The graphics are a bit grainy and of low res, though still well detailed. However, don't expect a realm of mystical wonders.
The modelling isn't barren, but it's pretty simplistic when compared to most commercial adventures.
But it gets the job done imo. And there is certainly plenty of variety, and some nicely-rendered moments in there that still convey a nice atmosphere.
The game doesn't use a free-rotating view; but the developer has achieved nearly the same effect, simply by rendering a lot of views.
While rotation is in 90-degree, you can often look upwards, and nearly always look down over a balcony or railing.

My biggest complaint is the absence of music or any ambient tracks. Some would say that it conveys a sense of the game's general desolateness, which I can agree to an extend,
but lets not fool ourselves, a prestigious Riven-like well crafted ambient soundtrack would elevate the experience 10x.
There are, however, ambient machine noises, wind blowing, and running water.

I don't recall much about the puzzles other than they're pretty diabolical. Prepare your trusty notebook, you're gonna solve some serious shit.
The only one that comes to mind is a puzzle involving a water tower where you must raise the water level to raise a floating bridge to find a set of hidden numbers.
Overall, it's a gigantic maze which you can only access by climbing up or down ladders, locating hidden passages, opening manholes, draining reservoirs, and turning revolving buildings and bridges.
All puzzles will test your patience, your observation, your proper evaluation and detailed note-taking skills.
It is imperative that you observe and note carefully every control, color, symbol, diagram, and number that you find.
Another minus drawback is the backtracking, since the game is a gigantic maze, constant backtracking will be your best friend or worst enemy (in Special Edition it is less irritating).
The UI and inventory are very simple. You do find a few objects, but they're only used at the end of the game.

Rhem 3 and 4 look a bit better than the first game, and given that the plot serves as a decorative element, the good thing is that you can play them with whichever order you like.
The game has been given some extra love by the developer, and it's available on Steam as a special edition, featuring new puzzles and areas and a "Skip mode" to reduce the backtracking.
This also applies for the rest of the games, "RHEM II SE: The Cave", "RHEM III SE: The Secret Library", and "RHEM IV SE: The Golden Fragments".

Rhem might not reach the immersive and polished elements of similar titles, however, it's one of the best in constructing a challenging puzzle-environment.
The game is pure puzzle-solving porn, and therefore, it's an easy recommendation for prestigious puzzle autists. The reward that you get in escaping Rhem, is a feeling of satisfaction and accomplishment.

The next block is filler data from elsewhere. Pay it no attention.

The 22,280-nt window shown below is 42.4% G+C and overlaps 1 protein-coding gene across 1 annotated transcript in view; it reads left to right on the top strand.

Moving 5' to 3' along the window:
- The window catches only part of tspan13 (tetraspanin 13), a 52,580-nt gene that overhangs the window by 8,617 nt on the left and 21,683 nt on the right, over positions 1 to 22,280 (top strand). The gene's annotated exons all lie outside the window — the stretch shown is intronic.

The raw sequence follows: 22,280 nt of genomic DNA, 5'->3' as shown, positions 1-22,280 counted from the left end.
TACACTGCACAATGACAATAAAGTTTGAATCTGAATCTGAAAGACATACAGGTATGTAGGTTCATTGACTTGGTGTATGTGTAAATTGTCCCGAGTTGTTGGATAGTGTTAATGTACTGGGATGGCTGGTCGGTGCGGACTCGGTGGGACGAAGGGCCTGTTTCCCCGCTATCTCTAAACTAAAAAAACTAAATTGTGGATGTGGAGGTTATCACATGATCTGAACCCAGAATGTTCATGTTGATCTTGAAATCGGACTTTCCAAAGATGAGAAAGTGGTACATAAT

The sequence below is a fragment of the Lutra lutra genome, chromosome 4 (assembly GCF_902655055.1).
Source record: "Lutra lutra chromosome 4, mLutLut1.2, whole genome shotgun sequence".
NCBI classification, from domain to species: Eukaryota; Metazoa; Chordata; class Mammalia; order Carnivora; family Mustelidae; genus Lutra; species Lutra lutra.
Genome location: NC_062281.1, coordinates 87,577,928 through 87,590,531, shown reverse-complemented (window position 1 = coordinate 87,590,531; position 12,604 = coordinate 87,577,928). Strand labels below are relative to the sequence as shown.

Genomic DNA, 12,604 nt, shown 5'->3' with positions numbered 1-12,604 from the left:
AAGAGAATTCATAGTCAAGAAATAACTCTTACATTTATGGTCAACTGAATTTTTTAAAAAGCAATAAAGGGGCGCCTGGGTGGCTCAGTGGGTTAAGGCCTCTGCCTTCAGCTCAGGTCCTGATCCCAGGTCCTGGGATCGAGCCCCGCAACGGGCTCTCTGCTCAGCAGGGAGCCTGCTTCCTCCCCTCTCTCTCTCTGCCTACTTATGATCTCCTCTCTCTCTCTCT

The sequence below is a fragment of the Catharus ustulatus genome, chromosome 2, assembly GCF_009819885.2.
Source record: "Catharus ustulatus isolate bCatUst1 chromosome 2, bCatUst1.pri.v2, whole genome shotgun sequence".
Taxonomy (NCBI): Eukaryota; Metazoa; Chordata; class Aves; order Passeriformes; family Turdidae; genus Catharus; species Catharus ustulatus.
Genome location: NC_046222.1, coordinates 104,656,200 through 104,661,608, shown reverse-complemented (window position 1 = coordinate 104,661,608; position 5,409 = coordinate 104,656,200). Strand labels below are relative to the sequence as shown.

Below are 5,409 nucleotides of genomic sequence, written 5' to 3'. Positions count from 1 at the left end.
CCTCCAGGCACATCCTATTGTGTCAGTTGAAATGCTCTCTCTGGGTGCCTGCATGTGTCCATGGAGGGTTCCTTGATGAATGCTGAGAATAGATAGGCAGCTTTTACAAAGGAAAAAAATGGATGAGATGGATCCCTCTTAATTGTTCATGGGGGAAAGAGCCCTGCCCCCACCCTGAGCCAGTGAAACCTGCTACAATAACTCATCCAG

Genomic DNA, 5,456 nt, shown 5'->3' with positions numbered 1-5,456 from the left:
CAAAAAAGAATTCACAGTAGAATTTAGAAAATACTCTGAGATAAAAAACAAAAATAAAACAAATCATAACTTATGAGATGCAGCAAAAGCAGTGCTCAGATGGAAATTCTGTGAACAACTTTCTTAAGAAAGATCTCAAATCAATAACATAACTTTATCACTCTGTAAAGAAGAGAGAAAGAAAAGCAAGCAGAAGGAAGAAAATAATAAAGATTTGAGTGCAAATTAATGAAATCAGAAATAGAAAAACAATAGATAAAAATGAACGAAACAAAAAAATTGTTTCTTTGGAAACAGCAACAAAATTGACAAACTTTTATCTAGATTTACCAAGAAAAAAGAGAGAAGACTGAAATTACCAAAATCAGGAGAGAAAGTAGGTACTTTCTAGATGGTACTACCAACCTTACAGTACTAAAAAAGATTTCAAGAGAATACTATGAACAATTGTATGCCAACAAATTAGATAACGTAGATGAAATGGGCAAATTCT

For the rest who prefer a more balanced and polished experience stick with the Myst series, when you finish and crave for more, then you might want to dive into the diabolical world of Rhem.
 
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Darkozric

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Has anyone played Amerzone, from what I recall the general consensus was that it's very easy. How does this translate, brain-dead easy or easy with a few decent moments?

Is the atmos worthy enough to justify a playthrough, or better leave it rest in peace?
 

Neuromancer

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It is a long time ago, that I played it, but from what I remember, it was very easy. It is also very short.
The only difficulty stems from some pixel hunting and in some cases some obtuse item combinations, which you would "solve" by Try&Error (but both these things were not nearly as bad as in Atlantis 1 for example).


I personally liked it because of the atmosphere and the graphics (of it's time).
Story is also very simple, but fits well into the game.

Wether the game would be something for you, depends, if you also liked the world and atmosphere of other games of Sokal, especially Syberia.
Although everything in Amerzone (world, graphics, puzzles, story) is much, much simpler compared to Syberia.

If you play adventure games mainly or only for puzzles, you would better skip this game!


Similar to Riven or Journeyman Project 3, there were actually two versions of the game, a CD version and a DVD version with higher quality graphics and videos.
The DVD version was very rare and difficult to get at that time. I am not sure, which version you get on online stores now.
 

Darkozric

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OK I'll probably put it way back on my to-play list. There are other games that have priority.
 

Morpheus Kitami

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Ween: The Prophecy? It's Coktel Vision's best game that isn't related to the Goblins series and fits in with the atmospheric puzzler adventure game vibe most of the games you mentioned have.
Also, Myst IV was pretty good, outside of that monkey puzzle. Yeah, it sort of retconned the series, but the game was very solid. Myst V in contrast, was weird and more of a sequel to Uru than the original games.